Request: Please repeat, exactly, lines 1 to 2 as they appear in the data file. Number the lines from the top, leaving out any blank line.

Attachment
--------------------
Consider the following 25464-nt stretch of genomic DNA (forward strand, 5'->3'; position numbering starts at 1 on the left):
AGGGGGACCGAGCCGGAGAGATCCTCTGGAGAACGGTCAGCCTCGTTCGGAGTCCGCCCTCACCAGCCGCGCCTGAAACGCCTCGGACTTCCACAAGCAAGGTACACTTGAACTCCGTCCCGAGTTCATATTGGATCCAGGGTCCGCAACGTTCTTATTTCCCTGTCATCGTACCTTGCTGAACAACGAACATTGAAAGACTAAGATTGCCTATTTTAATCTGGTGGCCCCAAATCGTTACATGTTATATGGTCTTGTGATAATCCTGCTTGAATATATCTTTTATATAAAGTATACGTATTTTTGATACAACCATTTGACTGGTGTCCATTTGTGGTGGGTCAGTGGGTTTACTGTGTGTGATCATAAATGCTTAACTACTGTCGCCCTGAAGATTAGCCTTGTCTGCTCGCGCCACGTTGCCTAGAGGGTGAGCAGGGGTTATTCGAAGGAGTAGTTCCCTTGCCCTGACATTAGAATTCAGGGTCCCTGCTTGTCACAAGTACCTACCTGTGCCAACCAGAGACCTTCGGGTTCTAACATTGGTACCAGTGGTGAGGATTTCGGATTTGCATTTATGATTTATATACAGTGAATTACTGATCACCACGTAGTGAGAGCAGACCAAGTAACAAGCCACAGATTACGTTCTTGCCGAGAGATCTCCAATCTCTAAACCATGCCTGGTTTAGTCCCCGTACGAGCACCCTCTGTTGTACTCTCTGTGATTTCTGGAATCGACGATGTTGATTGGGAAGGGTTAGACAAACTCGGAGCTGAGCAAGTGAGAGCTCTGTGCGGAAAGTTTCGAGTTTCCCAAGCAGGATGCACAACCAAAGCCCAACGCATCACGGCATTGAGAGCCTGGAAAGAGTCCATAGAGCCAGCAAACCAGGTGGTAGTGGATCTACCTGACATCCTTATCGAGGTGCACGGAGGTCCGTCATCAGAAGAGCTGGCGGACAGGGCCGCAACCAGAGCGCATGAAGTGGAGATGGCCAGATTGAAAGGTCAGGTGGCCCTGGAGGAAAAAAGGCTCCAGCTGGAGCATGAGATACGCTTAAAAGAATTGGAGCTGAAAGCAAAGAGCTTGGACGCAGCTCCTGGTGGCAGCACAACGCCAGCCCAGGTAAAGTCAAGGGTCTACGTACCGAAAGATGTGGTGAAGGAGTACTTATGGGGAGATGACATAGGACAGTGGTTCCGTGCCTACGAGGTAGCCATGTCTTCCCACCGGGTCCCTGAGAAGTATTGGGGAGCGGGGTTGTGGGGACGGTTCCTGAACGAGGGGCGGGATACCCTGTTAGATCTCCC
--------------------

Consider the following 25464-nt stretch of genomic DNA (forward strand, 5'->3'; position numbering starts at 1 on the left):
AGGGGGACCGAGCCGGAGAGATCCTCTGGAGAACGGTCAGCCTCGTTCGGAGTCCGCCCTCACCAGCCGCGCCTGAAACGCCTCGGACTTCCACAAGCAAGGTACACTTGAACTCCGTCCCGAGTTCATATTGGATCCAGGGTCCGCAACGTTCTTATTTCCCTGTCATCGTACCTTGCTGAACAACGAACATTGAAAGACTAAGATTGCCTATTTTAATCTGGTGGCCCCAAATCGTTACATGTTATATGGTCTTGTGATAATCCTGCTTGAATATATCTTTTATATAAAGTATACGTATTTTTGATACAACCATTTGACTGGTGTCCATTTGTGGTGGGTCAGTGGGTTTACTGTGTGTGATCATAAATGCTTAACTACTGTCGCCCTGAAGATTAGCCTTGTCTGCTCGCGCCACGTTGCCTAGAGGGTGAGCAGGGGTTATTCGAAGGAGTAGTTCCCTTGCCCTGACATTAGAATTCAGGGTCCCTGCTTGTCACAAGTACCTACCTGTGCCAACCAGAGACCTTCGGGTTCTAACATTGGTACCAGTGGTGAGGATTTCGGATTTGCATTTATGATTTATATACAGTGAATTACTGATCACCACGTAGTGAGAGCAGACCAAGTAACAAGCCACAGATTACGTTCTTGCCGAGAGATCTCCAATCTCTAAACCATGCCTGGTTTAGTCCCCGTACGAGCACCCTCTGTTGTACTCTCTGTGATTTCTGGAATCGACGATGTTGATTGGGAAGGGTTAGACAAACTCGGAGCTGAGCAAGTGAGAGCTCTGTGCGGAAAGTTTCGAGTTTCCCAAGCAGGATGCACAACCAAAGCCCAACGCATCACGGCATTGAGAGCCTGGAAAGAGTCCATAGAGCCAGCAAACCAGGTGGTAGTGGATCTACCTGACATCCTTATCGAGGTGCACGGAGGTCCGTCATCAGAAGAGCTGGCGGACAGGGCCGCAACCAGAGCGCATGAAGTGGAGATGGCCAGATTGAAAGGTCAGGTGGCCCTGGAGGAAAAAAGGCTCCAGCTGGAGCATGAGATACGCTTAAAAGAATTGGAGCTGAAAGCAAAGAGCTTGGACGCAGCTCCTGGTGGCAGCACAACGCCAGCCCAGGTAAAGTCAAGGGTCTACGTACCGAAAGATGTGGTGAAGGAGTACTTATGGGGAGATGACATAGGACAGTGGTTCCGTGCCTACGAGGTAGCCATGTCTTCCCACCGGGTCCCTGAGAAGTATTGGGGAGCGGGGTTGTGGGGACGGTTCCTGAACGAGGGGCGGGATACCCTGTTAGATCTCCC